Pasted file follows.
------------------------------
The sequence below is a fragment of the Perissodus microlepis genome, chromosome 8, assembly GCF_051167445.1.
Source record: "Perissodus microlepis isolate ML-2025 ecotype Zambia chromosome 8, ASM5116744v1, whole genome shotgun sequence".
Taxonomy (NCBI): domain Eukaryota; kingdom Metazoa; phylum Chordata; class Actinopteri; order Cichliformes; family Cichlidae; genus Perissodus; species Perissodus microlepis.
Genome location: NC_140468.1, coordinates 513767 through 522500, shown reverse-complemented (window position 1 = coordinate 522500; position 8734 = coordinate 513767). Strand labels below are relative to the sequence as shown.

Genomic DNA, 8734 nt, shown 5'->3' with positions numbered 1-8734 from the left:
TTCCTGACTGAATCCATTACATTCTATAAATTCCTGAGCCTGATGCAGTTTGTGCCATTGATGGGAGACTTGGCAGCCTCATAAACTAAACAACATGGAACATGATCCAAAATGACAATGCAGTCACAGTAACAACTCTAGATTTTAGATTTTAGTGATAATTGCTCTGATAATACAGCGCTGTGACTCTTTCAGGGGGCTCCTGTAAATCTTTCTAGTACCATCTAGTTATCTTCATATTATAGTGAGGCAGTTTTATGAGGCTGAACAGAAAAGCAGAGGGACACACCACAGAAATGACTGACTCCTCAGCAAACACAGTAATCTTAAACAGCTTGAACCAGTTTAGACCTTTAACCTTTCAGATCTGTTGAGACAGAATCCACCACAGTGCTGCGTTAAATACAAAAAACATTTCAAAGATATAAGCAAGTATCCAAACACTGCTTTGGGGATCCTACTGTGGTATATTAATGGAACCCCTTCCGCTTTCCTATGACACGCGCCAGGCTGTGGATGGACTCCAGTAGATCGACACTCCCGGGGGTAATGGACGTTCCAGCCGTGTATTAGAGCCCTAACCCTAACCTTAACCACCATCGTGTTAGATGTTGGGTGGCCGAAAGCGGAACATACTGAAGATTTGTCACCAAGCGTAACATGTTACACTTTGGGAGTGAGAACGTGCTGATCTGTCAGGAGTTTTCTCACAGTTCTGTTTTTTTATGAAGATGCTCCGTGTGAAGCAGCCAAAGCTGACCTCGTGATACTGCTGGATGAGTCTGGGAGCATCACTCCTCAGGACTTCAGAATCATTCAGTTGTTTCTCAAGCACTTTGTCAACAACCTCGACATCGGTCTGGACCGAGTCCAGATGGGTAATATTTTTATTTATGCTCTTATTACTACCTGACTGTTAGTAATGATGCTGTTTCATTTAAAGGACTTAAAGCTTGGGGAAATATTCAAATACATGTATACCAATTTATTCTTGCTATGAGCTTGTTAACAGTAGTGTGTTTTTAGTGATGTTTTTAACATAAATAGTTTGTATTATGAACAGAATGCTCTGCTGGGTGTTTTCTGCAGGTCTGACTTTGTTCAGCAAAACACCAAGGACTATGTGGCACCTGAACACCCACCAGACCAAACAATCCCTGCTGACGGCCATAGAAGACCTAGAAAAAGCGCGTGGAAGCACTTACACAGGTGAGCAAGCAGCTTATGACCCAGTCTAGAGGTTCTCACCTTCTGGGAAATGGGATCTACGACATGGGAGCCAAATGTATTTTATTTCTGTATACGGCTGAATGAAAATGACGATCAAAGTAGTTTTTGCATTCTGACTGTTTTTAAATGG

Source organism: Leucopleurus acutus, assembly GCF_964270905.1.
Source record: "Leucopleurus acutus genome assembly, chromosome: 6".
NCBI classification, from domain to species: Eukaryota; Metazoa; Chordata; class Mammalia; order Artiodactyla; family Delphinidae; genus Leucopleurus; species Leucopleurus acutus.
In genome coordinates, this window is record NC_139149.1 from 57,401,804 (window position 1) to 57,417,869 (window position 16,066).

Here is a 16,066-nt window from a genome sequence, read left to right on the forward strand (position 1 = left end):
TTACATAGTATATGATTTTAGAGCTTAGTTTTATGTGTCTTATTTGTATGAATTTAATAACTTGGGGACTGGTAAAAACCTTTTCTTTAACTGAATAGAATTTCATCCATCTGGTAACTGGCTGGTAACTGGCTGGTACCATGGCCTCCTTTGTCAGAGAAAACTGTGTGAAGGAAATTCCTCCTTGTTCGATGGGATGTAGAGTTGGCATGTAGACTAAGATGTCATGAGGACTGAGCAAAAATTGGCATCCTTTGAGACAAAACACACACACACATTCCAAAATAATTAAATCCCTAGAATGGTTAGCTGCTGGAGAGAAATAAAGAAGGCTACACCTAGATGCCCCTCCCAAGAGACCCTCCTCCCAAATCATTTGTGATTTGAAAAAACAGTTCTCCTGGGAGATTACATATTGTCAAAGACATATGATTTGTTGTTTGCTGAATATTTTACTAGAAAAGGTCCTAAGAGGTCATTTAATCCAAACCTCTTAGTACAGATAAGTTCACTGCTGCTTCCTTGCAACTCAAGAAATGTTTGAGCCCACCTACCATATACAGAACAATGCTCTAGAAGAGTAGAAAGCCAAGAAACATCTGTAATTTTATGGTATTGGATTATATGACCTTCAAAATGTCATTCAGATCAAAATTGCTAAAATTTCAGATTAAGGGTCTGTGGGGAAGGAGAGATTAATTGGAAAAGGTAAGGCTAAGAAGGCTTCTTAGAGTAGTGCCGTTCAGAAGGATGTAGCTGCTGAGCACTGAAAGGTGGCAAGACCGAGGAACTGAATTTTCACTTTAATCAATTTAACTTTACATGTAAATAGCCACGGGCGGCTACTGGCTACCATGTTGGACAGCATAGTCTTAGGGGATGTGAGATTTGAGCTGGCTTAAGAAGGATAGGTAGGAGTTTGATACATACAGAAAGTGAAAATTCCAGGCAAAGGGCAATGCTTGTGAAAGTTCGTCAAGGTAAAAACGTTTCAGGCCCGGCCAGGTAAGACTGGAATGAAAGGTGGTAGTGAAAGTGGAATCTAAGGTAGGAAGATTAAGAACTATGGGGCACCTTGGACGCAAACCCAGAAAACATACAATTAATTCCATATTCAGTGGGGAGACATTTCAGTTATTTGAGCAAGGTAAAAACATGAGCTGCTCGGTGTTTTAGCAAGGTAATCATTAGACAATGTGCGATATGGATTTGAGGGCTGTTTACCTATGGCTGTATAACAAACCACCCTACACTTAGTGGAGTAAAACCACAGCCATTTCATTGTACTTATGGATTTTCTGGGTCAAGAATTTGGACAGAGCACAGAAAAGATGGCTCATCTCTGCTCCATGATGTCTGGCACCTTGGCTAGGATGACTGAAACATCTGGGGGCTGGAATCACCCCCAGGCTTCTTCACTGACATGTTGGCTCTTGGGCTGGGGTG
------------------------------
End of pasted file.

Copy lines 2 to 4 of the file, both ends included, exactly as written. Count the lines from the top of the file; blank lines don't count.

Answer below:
Source record: "Perissodus microlepis isolate ML-2025 ecotype Zambia chromosome 8, ASM5116744v1, whole genome shotgun sequence".
Taxonomy (NCBI): domain Eukaryota; kingdom Metazoa; phylum Chordata; class Actinopteri; order Cichliformes; family Cichlidae; genus Perissodus; species Perissodus microlepis.
Genome location: NC_140468.1, coordinates 513767 through 522500, shown reverse-complemented (window position 1 = coordinate 522500; position 8734 = coordinate 513767). Strand labels below are relative to the sequence as shown.